A hi-tech search for the truth about Kosovo

Once they were wary of using technology, but now human rights groups are using IT to turn the tables on repressive regimes.

During the war in Yugoslavia last year, hundreds of thousands of Kosovar refugees fled their homes. Were they running from the Serbian military or Nato bombs? Was the refugee flight completely chaotic, or was someone orchestrating it with deliberate precision behind the scenes?

In the turmoil of war, truth often disappears behind the TV sound bites. Now an international consortium of human rights groups is hoping technology will unearth some of those truths in the wake of the Kosovo tragedy.

The consortium recently released a watershed report, Policy or Panic: The Flight of Ethnic Albanians from Kosovo, March-May 1999, analysing the flow of 400,000 refugees out of Kosovo last year. The report resulted from a nine-month joint research effort by the Tirana-based Institute for Policy and Legal Studies (IPLS), The East-West Management Institute in New York and the American Association for the Advancement of Science (AAAS) in Washington.

Dr Patrick Ball, deputy director of the AAAS Science and Human Rights Programme and author of the report, said the Kosovo study reflected the new trend of human rights groups using technology to turn the tables on repressive governments. In the past, human rights organisations often viewed technology, and particularly computers, with distrust. However, in the past two years, they have been turning technology to their advantage, using it to investigate repressive governments just as those governments once spied on them.

While faster desktop machines and the internet have played a key role in this role-reversal, Dr Ball said the real shift in power came with cheap, off-the-shelf software programs that allow human rights groups to track abuses with the same precision only governments could afford two decades ago.

"Groups working in repressive conditions - on the sharp edge, examining [regimes] up close - are gathering and analysing data. The focus is on information management technology, not just communications. The net is useful, but the real pay-off has come from analytic technologies," he said.

"The advances in databases, word-processing, spreadsheets and encryption software is where the real revolution is taking place for human rights groups."

For the past eight and a half years, Dr Ball has been advising grass-roots human rights groups on databases and data security. It has been an uphill struggle, he says, with many groups resisting using computers for anything more than basic word-processing.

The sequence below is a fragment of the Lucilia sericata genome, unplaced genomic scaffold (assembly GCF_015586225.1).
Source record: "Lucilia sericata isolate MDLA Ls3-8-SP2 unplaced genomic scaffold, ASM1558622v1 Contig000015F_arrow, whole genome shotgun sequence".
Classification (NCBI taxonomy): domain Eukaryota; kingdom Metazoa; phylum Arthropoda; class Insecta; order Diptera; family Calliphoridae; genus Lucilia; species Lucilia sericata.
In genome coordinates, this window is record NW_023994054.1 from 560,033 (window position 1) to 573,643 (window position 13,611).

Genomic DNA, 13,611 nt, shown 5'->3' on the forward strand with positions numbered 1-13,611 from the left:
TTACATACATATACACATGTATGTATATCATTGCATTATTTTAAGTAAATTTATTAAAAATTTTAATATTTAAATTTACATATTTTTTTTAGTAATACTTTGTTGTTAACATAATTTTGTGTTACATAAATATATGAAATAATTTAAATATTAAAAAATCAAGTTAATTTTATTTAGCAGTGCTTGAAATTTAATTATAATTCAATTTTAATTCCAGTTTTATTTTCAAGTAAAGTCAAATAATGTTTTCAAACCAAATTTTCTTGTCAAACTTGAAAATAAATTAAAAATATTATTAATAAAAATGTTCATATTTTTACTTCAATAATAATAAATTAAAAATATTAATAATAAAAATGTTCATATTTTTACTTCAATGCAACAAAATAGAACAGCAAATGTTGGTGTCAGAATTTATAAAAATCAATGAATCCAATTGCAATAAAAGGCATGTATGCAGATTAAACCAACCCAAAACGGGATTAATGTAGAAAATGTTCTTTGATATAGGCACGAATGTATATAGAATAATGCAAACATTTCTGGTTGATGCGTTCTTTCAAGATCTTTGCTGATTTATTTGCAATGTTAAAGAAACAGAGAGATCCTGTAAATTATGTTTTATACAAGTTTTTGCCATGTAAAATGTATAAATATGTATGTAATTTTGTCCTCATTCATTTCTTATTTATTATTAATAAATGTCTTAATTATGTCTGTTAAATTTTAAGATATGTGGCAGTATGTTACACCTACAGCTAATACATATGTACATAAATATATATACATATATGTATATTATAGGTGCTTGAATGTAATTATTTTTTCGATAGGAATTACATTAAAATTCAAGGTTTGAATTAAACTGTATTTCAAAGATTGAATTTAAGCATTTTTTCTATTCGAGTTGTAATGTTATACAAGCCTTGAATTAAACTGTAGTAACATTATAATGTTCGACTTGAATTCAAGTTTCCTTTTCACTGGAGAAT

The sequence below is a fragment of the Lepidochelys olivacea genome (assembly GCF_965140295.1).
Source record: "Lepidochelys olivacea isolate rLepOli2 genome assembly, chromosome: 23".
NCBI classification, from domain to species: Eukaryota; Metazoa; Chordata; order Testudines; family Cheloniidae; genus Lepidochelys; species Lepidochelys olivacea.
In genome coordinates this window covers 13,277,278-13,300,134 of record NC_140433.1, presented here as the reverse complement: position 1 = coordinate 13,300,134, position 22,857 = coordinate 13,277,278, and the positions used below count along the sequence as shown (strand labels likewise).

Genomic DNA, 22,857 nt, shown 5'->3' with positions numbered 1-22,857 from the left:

Fortunately, the situation is changing, he said.

"HR groups are beginning to recognise the tremendous analytic power that aggregating large-scale data brings to us - and you simply cannot do that without technology. You can have cards in an index file, but that's not really an information management system," he said.

The Kosovo report examined a total of 22,000 records from five different data sources. These ranged from one-to-one interviews with refugees in camps in Albania to hundreds of pages of handwritten notes made by Albanian guards near the border town of Kukes as ethnic Albanians fled Kosovo.

If they could reconstruct the refugees' migration flows and match these to the timing of either Nato bombing or Serb attacks, Dr Ball's team believed they would have irrefutable evidence of what really happened in Kosovo.

"The patterns were very complicated. We were trying to track the movements of hundreds of thousands of people among hundreds of villages during nearly 100 days. Do a little multiplication - you've got a lot of data points. That is just simply not doable without a computer,' he explained.

The first challenge was finding any raw records amid the pandemonium of the war. Luckily, the consortium discovered that the Albanian border guards had carefully written down the name of every head of a group of refugees, the name of the town they came from inside Kosovo, and the date they crossed the border into Albania between 28 March and 29 May 1999.